Bangladesh is not the only country to suffer deadly garment factory fires. A clothing factory in Prato, Italy was consumed by a blaze on December 1 that has killed at least seven people so far and injured three.
The fire surprised the sleeping workers, who were huddled in dormitory style living accommodations fashioned largely out of highly flammable cardboard. Densely populated housing of this kind, and other examples of austere living and working conditions for Chinese immigrants in Italy, are apparently all too common. A fire official, speaking to the daily newspaper Corriere della Sera, said that there were several obvious safety violations at the factory, including the housing, the building of which was unauthorized.
Prato is a town of 200,000 residents located in the central Italian region of Tuscany. Almost all of its 15,000 legally registered Chinese immigrants work in garment factories. Although there are no reliable estimates of how many illegal immigrants live and work there, it is commonly believed to be considerably larger than the legal population. The factory that burned down is owned and operated by Chinese businessmen. Prato, well known as an industrial and manufacturing hub, is home to as many as 4,000 such Chinese-owned factories.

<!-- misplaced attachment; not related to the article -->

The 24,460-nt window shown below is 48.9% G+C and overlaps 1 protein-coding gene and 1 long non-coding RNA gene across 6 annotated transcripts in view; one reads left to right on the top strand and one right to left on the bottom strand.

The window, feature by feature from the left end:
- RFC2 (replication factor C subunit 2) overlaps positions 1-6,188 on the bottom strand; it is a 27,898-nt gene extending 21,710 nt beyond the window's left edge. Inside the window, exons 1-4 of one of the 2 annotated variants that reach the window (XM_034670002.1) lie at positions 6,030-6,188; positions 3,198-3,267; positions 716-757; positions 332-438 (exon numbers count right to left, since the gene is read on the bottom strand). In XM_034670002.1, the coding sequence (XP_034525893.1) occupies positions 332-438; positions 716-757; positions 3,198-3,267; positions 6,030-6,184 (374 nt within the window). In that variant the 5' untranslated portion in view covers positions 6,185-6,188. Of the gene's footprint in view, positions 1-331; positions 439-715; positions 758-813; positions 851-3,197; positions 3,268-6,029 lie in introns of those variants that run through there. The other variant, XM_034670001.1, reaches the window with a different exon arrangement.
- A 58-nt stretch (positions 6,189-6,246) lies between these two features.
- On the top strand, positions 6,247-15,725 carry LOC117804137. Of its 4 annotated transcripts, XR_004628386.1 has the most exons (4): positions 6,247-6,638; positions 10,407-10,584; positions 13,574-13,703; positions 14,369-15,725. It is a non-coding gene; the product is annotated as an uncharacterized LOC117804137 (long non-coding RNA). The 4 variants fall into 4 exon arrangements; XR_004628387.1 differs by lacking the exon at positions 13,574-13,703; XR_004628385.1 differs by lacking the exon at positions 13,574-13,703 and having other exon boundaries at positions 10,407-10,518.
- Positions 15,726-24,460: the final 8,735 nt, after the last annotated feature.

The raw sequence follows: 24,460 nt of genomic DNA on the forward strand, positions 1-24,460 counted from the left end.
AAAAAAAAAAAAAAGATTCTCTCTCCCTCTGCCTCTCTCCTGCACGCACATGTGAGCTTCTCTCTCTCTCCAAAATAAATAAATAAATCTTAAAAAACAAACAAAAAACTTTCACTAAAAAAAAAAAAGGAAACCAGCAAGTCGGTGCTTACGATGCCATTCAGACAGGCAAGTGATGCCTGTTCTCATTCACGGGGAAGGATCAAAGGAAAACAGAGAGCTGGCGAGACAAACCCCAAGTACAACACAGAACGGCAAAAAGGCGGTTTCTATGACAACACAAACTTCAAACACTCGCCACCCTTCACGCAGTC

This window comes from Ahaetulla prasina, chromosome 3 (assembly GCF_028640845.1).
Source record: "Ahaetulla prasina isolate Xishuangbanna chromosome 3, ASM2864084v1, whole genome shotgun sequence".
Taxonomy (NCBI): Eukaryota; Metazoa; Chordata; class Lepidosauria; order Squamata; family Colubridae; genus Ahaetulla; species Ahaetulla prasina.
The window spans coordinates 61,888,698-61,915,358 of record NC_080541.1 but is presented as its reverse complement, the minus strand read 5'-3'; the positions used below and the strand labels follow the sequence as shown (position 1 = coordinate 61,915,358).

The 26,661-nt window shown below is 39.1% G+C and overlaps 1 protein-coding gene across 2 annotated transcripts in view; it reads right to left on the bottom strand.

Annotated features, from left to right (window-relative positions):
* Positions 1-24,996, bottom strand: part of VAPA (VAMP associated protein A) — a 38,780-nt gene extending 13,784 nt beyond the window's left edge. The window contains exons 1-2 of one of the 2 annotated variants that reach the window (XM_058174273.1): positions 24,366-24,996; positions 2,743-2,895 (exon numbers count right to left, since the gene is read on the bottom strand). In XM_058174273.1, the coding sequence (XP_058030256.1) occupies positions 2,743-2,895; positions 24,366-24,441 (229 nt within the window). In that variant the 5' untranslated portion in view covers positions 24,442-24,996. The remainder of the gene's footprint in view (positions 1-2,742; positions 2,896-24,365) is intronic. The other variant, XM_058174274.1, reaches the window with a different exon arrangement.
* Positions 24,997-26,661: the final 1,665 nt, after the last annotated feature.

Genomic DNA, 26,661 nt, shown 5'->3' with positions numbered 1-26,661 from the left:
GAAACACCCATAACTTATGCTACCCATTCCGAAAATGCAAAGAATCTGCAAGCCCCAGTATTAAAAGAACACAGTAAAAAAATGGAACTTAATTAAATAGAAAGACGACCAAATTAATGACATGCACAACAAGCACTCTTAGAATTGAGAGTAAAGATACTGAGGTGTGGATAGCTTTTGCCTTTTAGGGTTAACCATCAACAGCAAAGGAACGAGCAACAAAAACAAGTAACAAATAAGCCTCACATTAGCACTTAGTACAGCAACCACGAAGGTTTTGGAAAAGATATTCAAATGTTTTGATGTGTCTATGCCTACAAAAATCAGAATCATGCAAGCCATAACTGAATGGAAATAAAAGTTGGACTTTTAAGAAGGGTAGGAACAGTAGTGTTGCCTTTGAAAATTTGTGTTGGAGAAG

Enrico Rossi, president of Tuscany, said, “This is a disgrace for all of us, because we have to recognize this reality for what it is: the biggest concentration of illegal employment in northern and central Italy.”
Leonardo Tucci, a local police officer on the scene of the fire, said, “The worst thing was hearing the cries of the people trapped inside. I did what I could, I dragged two people out, I’m only sorry I couldn’t do more. I think the flames caught them in their sleep.”
Nevertheless, while many expressed grief over the tragic accident, others noted that the deplorable working conditions are commonly known. Roberto Pistonia, secretary general of the Florence and Prato divisions of the CISL trade union, said, “No one can say they are surprised at this because everyone has known for years that, in the area between Florence and Prato, hundreds if not thousands of people are living and working in conditions of near-slavery.”
Roberto Cenni, the mayor of Prato, concurred, adding that “thousands of situations potentially as tragic as this one” could be found in Italy.